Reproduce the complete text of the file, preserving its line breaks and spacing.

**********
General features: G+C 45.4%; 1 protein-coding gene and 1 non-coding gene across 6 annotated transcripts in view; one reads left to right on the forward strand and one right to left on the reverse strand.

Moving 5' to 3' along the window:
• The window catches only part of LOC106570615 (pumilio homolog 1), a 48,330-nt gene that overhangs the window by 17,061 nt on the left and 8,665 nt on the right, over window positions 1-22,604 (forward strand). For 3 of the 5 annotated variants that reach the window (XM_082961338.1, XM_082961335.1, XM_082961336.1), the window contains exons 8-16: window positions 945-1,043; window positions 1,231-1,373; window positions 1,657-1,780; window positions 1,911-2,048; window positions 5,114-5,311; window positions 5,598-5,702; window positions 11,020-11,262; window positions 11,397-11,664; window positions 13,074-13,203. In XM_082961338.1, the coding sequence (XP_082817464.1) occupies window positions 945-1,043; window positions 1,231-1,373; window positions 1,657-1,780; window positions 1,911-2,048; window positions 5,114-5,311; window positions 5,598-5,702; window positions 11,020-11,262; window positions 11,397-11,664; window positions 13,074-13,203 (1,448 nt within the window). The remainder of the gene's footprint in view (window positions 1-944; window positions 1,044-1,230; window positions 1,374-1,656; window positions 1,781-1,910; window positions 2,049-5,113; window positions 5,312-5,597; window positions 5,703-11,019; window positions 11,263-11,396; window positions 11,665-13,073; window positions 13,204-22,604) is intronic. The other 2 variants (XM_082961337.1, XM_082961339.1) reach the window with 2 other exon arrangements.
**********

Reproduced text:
General features: G+C 45.4%; 1 protein-coding gene and 1 non-coding gene across 6 annotated transcripts in view; one reads left to right on the forward strand and one right to left on the reverse strand.

Moving 5' to 3' along the window:
• The window catches only part of LOC106570615 (pumilio homolog 1), a 48,330-nt gene that overhangs the window by 17,061 nt on the left and 8,665 nt on the right, over window positions 1-22,604 (forward strand). For 3 of the 5 annotated variants that reach the window (XM_082961338.1, XM_082961335.1, XM_082961336.1), the window contains exons 8-16: window positions 945-1,043; window positions 1,231-1,373; window positions 1,657-1,780; window positions 1,911-2,048; window positions 5,114-5,311; window positions 5,598-5,702; window positions 11,020-11,262; window positions 11,397-11,664; window positions 13,074-13,203. In XM_082961338.1, the coding sequence (XP_082817464.1) occupies window positions 945-1,043; window positions 1,231-1,373; window positions 1,657-1,780; window positions 1,911-2,048; window positions 5,114-5,311; window positions 5,598-5,702; window positions 11,020-11,262; window positions 11,397-11,664; window positions 13,074-13,203 (1,448 nt within the window). The remainder of the gene's footprint in view (window positions 1-944; window positions 1,044-1,230; window positions 1,374-1,656; window positions 1,781-1,910; window positions 2,049-5,113; window positions 5,312-5,597; window positions 5,703-11,019; window positions 11,263-11,396; window positions 11,665-13,073; window positions 13,204-22,604) is intronic. The other 2 variants (XM_082961337.1, XM_082961339.1) reach the window with 2 other exon arrangements.